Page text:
As a writing coach and creator of the Write A Blog People Will Read course, here’s a phrase I hear regularly: I want to be a better writer.
Most of us want the same thing – and those of you who don’t, i.e., those who think your writing is already perfect, are probably kidding yourselves.
Earlier this year I wound up offering advice to someone I encountered someone on a writing website. Specifically, I offered to give feedback on a couple of her articles. She was delighted and sent me several short essays.
She had a nice way with words but her writing definitely has issues. (Whose doesn’t, really?) All three of the pieces read like rough drafts, even though she’d indicated they were finished works. Among the observations I made were:
- Her use of simplistic terms, e.g., telling us something was “delicious” rather than telling us what it tasted like
- A dearth of details – without them, the topic is flat and there’s no entry point for the reader
- A noticeable need to self-edit; for example, she used the word “gently” three times in a single paragraph (sometimes repetition works, but in this case it just looked careless)
I also provided a short excerpt from my WABPWR course, about how to take yourself seriously (but not too seriously) seriously as a writer. Finally, I told her that while rewriting can be a chore, it’s essential to give the world our best words.
“We all need to challenge ourselves – and edit ourselves – regularly,” I told her.
“It’s tempting to think that something is good enough as-is, or to listen blindly to friends and family – or even members of your writing group – who tell you how great your writing is.
“Too often that’s because they love you and they think everything you do is great, or that they don’t want to hurt your feelings by saying, ‘I wish you’d given us a little more background/detail/closure’.”
The writer responds
Her reply was succinct, along the lines of “Thanks for the feedback…I do a lot of writing and also read to a seniors’ group regularly.”
What I inferred (correctly or not) from her note: “Hey, I get plenty of practice and besides, the seniors to whom I read think my stuff is really good.”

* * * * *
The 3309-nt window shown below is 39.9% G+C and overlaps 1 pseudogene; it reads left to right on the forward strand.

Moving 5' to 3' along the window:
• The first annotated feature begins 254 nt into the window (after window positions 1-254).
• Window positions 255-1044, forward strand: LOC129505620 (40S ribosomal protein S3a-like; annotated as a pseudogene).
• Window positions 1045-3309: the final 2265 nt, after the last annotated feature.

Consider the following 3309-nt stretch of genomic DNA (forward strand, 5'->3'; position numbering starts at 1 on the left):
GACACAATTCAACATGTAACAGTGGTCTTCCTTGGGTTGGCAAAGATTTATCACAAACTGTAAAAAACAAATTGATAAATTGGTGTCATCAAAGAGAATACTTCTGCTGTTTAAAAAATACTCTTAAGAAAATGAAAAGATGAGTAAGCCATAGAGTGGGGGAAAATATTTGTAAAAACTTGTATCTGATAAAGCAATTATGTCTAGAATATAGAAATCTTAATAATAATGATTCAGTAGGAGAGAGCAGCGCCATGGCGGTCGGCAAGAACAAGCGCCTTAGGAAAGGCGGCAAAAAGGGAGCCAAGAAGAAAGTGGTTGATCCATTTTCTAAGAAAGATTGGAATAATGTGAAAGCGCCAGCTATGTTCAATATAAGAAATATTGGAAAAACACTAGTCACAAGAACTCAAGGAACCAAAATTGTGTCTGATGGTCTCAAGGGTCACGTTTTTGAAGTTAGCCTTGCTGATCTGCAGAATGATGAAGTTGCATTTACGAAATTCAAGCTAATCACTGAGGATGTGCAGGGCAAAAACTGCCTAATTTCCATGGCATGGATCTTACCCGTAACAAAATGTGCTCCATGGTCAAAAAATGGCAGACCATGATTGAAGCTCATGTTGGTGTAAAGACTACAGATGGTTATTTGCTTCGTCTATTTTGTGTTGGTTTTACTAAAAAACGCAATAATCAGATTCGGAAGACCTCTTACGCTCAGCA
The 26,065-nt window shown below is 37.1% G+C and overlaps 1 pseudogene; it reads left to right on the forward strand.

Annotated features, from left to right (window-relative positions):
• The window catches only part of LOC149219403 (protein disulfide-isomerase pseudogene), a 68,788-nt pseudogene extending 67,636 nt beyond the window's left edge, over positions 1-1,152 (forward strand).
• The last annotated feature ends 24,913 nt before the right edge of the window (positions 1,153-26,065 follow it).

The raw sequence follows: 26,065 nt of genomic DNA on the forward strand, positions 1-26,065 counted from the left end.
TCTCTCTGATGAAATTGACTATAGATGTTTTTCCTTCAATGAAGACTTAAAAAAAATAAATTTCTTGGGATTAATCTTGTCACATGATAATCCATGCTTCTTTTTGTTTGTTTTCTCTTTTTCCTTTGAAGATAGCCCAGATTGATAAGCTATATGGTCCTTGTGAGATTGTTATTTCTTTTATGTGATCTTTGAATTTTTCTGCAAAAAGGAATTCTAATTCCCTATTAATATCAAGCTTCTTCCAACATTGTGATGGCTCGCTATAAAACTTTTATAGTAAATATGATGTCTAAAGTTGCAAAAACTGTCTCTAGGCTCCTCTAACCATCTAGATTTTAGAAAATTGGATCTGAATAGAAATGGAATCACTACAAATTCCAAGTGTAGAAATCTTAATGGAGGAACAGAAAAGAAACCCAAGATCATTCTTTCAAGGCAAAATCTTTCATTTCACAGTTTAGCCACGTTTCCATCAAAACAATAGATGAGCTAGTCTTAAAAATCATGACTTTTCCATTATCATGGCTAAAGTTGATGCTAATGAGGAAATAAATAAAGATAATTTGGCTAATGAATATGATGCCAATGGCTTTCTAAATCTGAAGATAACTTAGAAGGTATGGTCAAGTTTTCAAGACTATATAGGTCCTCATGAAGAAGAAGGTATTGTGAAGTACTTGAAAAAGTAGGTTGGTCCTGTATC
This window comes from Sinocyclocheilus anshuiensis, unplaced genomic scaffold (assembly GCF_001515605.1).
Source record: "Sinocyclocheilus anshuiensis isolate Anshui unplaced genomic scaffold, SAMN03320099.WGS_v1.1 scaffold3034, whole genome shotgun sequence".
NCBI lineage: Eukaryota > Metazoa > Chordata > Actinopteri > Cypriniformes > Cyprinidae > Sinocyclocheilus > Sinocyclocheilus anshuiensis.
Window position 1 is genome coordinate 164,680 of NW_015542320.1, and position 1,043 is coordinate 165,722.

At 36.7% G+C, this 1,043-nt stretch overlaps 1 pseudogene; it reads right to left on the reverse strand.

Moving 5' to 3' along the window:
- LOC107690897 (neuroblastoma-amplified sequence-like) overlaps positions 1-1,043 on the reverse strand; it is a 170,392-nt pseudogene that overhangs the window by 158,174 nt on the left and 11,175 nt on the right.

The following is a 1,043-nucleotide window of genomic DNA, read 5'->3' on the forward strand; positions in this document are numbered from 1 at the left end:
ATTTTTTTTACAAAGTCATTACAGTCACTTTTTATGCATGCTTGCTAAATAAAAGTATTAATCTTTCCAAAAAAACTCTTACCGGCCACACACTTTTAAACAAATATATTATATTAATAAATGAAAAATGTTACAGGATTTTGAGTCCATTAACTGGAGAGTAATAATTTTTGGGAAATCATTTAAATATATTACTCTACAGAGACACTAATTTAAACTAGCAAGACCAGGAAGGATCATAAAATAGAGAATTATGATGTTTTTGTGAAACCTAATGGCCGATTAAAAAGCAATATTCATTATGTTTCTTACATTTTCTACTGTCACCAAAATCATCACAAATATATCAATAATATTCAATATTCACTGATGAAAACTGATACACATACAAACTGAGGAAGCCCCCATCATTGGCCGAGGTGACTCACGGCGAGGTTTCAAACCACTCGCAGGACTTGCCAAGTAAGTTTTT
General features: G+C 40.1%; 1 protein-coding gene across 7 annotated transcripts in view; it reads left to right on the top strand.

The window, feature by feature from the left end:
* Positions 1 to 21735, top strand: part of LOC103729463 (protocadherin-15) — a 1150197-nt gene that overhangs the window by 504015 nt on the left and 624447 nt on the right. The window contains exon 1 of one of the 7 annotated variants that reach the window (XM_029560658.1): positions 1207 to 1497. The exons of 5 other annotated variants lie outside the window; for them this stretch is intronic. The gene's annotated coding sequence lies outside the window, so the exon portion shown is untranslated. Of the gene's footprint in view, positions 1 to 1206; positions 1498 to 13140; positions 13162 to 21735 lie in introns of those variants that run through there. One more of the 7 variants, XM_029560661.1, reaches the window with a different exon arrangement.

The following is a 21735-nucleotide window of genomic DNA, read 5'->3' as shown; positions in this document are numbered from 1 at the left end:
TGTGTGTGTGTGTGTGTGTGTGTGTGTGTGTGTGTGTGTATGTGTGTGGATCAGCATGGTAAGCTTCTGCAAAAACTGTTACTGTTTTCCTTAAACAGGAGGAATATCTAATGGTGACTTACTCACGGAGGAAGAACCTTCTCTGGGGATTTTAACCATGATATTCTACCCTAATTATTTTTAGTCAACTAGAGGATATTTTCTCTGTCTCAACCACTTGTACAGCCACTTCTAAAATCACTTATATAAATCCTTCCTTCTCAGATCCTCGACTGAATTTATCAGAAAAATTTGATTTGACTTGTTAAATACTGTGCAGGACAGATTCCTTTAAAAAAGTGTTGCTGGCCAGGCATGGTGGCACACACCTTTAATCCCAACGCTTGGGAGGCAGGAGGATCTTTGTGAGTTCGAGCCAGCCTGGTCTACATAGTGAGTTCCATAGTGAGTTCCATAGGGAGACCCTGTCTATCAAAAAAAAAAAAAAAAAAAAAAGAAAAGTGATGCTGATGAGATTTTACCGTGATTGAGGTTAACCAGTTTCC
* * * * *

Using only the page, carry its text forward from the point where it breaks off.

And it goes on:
Did I hurt her feelings? Maybe. But that’s the thing about editors/volunteer readers: We massage work, not egos. We offer advice to make your writing better rather than to just tell you how great you already are.
My response was something like, “Reading to a bunch of senior citizens is not the same as getting better at what you do. They are likely to give you positive feedback because you are interacting with them and sharing your memories and experiences. They are not likely to give you actionable tips on improving your work.
“If you’re happy with where you are in your writing and don’t care about improving per se, then that’s great. If you want to develop your skills, not so great.”
What’s a writer to do?
The fact is that most of us don’t get better unless we’re pushed. Writers can choose to stay right where they are, writing about topics that never get the development they deserve, or they can decide to do the hard, necessary work of self-improvement.
(Hint: It feels a lot better to have done it rather than to do it. But when you’ve worked at it for a while and notice how much better your writing has become, you’ll be elated.)
I offered this writer some tips about how to improve: reading a lot, finding a writers’ group that provides constructive feedback vs. more of that ego-stroking, hiring a writing coach, and taking a class at a local college or online (many of which are free*).
She didn’t write back. That’s okay. My advice was just that: advice. It wasn’t a mandate.
Heck, I could even be wrong – but I don’t think I am. More than 50 years of voracious reading, a 33-year (and counting) career as a professional writer and a fairly recent university degree have taught me what good writing is – and what it isn’t.
Hers had the seeds of some good storytelling. But seeds won’t flourish without care. That goes for me and for you as well. “Good enough” isn’t our best. If we allow ourselves to skate by with that, we’ll never know what we might have been capable of achieving.
*Here’s a partial list of places to get some free education. It’s an excerpt from my upcoming “Your Playbook For Tough Times, Vol. 2” – but you’re getting it for free.
edX.org. Founded by MIT and Harvard University, this education portal provides courses from some the best schools in the world (more than 90 so far). Except for professional education courses, the courses are free to audit.
Coursera (https://www.coursera.org/). Classes from 143 institutions in 28 countries are offered – and you can access lectures and non-graded material for free if you can’t afford to pay for courses.
Open Education Consortium (http://www.oeconsortium.org/). Formerly known as OpenCourseWare, this organization offers a wide array of course materials taught at more than 200 institutions worldwide, including many non-U.S. universities and colleges.
Virtual University (http://vu.org/). Originally known as KSURF Knowledge Web, this entity has been around since 1995. Classes are offered by universities, nonprofits and experts.
Other online academies. Udemy, Team Treehouse, Lynda.com and the like offer tens of thousands of courses, some of which are free and some cost between $50 and a few hundred bucks. Start with the free stuff to get an idea whether online learning is for you. (Personally, I took one “distance learning” class when earning a degree in midlife and learned that I really need to see and hear the teacher in real time.)
Write A Blog People Will Read. This one isn’t free but yep, I believe it is worth the investment. (For testimonials, see the link in the first paragraph of this post.) And if you visit this link and use the discount code NOVEMBER, you’ll get the course for 30 percent off. The coupon is good through Nov. 30. (Note: The link is through PayPal but you can also use a credit card.)